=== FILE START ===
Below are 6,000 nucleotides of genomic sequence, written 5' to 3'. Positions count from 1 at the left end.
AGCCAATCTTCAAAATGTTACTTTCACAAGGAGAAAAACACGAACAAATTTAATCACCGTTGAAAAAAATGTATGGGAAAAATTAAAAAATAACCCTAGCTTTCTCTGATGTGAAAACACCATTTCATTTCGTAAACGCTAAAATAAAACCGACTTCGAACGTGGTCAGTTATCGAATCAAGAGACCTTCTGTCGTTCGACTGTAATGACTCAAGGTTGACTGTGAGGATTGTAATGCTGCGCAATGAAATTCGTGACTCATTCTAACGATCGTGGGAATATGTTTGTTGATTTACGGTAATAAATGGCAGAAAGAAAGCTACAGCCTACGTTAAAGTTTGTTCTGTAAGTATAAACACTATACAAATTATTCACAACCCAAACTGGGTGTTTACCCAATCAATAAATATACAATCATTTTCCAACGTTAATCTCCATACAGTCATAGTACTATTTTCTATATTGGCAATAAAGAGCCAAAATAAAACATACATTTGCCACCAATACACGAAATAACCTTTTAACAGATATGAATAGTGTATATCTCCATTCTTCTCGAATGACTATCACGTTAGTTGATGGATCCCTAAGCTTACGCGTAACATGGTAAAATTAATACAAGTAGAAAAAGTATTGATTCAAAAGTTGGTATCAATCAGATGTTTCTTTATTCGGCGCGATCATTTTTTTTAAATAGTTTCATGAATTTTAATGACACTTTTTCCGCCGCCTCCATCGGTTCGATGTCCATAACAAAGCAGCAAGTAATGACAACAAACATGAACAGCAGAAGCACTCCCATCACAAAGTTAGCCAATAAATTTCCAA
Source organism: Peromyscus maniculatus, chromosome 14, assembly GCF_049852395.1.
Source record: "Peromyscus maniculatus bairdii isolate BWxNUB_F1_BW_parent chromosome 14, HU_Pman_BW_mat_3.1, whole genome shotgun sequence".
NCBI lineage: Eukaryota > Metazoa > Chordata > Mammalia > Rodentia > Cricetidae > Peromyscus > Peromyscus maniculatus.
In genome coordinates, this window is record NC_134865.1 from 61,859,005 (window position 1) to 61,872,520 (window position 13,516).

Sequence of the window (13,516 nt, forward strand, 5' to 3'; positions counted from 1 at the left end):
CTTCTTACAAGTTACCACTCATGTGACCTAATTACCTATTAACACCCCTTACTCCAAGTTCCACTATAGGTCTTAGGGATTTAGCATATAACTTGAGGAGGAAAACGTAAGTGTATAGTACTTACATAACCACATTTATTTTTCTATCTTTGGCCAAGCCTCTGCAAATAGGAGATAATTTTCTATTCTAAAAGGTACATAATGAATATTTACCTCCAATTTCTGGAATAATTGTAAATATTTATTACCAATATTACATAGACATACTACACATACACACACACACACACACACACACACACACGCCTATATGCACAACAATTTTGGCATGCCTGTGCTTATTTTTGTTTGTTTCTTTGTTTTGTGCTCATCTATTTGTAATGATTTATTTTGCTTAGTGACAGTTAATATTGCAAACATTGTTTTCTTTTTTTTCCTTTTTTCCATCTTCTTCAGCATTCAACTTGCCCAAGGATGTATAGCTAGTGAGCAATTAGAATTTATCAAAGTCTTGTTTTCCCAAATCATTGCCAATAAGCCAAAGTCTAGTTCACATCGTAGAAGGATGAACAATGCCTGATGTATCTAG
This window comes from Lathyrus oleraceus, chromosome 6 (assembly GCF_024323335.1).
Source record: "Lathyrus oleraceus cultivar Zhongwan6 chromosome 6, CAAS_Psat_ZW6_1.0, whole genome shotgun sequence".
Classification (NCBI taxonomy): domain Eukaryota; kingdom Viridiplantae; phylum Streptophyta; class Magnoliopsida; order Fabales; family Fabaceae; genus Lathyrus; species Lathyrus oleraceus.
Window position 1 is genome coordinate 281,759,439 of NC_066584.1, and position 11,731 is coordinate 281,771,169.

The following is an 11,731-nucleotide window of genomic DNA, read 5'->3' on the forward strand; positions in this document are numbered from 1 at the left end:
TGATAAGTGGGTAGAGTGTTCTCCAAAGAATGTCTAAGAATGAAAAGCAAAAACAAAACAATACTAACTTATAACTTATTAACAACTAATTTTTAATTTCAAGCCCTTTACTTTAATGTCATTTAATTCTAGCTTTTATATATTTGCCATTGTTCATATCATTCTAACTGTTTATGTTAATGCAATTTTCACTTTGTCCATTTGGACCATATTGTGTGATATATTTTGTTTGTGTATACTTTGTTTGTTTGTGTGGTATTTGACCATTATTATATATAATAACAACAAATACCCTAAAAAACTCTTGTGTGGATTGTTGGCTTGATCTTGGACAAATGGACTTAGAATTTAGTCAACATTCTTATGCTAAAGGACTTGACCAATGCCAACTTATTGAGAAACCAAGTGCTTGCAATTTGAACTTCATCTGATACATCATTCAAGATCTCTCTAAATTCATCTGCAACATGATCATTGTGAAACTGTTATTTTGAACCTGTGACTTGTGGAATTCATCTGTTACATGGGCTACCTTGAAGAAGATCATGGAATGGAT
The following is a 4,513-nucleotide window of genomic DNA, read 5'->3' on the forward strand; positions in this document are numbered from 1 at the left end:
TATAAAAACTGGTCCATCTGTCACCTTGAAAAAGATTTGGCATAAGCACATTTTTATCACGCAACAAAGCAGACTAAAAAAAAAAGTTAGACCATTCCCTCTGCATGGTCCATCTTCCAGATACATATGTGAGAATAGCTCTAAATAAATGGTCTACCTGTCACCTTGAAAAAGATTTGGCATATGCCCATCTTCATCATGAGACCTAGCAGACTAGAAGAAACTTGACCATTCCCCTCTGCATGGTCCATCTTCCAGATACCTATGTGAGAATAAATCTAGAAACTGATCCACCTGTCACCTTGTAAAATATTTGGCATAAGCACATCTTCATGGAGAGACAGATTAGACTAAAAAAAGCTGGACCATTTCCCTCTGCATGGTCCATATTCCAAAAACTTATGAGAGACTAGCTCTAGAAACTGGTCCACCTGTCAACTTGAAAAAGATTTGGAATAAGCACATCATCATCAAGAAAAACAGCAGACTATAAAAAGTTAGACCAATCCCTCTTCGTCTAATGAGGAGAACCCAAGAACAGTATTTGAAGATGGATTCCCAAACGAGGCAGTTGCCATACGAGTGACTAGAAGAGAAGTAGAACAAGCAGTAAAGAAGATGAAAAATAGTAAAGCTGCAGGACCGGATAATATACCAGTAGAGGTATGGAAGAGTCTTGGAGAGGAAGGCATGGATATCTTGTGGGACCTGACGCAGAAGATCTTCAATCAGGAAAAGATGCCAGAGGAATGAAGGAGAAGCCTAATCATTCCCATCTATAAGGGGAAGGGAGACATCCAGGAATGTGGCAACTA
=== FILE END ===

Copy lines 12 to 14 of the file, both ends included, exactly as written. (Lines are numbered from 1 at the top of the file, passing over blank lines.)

Window position 1 is genome coordinate 281,759,439 of NC_066584.1, and position 11,731 is coordinate 281,771,169.

The following is an 11,731-nucleotide window of genomic DNA, read 5'->3' on the forward strand; positions in this document are numbered from 1 at the left end:
TGATAAGTGGGTAGAGTGTTCTCCAAAGAATGTCTAAGAATGAAAAGCAAAAACAAAACAATACTAACTTATAACTTATTAACAACTAATTTTTAATTTCAAGCCCTTTACTTTAATGTCATTTAATTCTAGCTTTTATATATTTGCCATTGTTCATATCATTCTAACTGTTTATGTTAATGCAATTTTCACTTTGTCCATTTGGACCATATTGTGTGATATATTTTGTTTGTGTATACTTTGTTTGTTTGTGTGGTATTTGACCATTATTATATATAATAACAACAAATACCCTAAAAAACTCTTGTGTGGATTGTTGGCTTGATCTTGGACAAATGGACTTAGAATTTAGTCAACATTCTTATGCTAAAGGACTTGACCAATGCCAACTTATTGAGAAACCAAGTGCTTGCAATTTGAACTTCATCTGATACATCATTCAAGATCTCTCTAAATTCATCTGCAACATGATCATTGTGAAACTGTTATTTTGAACCTGTGACTTGTGGAATTCATCTGTTACATGGGCTACCTTGAAGAAGATCATGGAATGGAT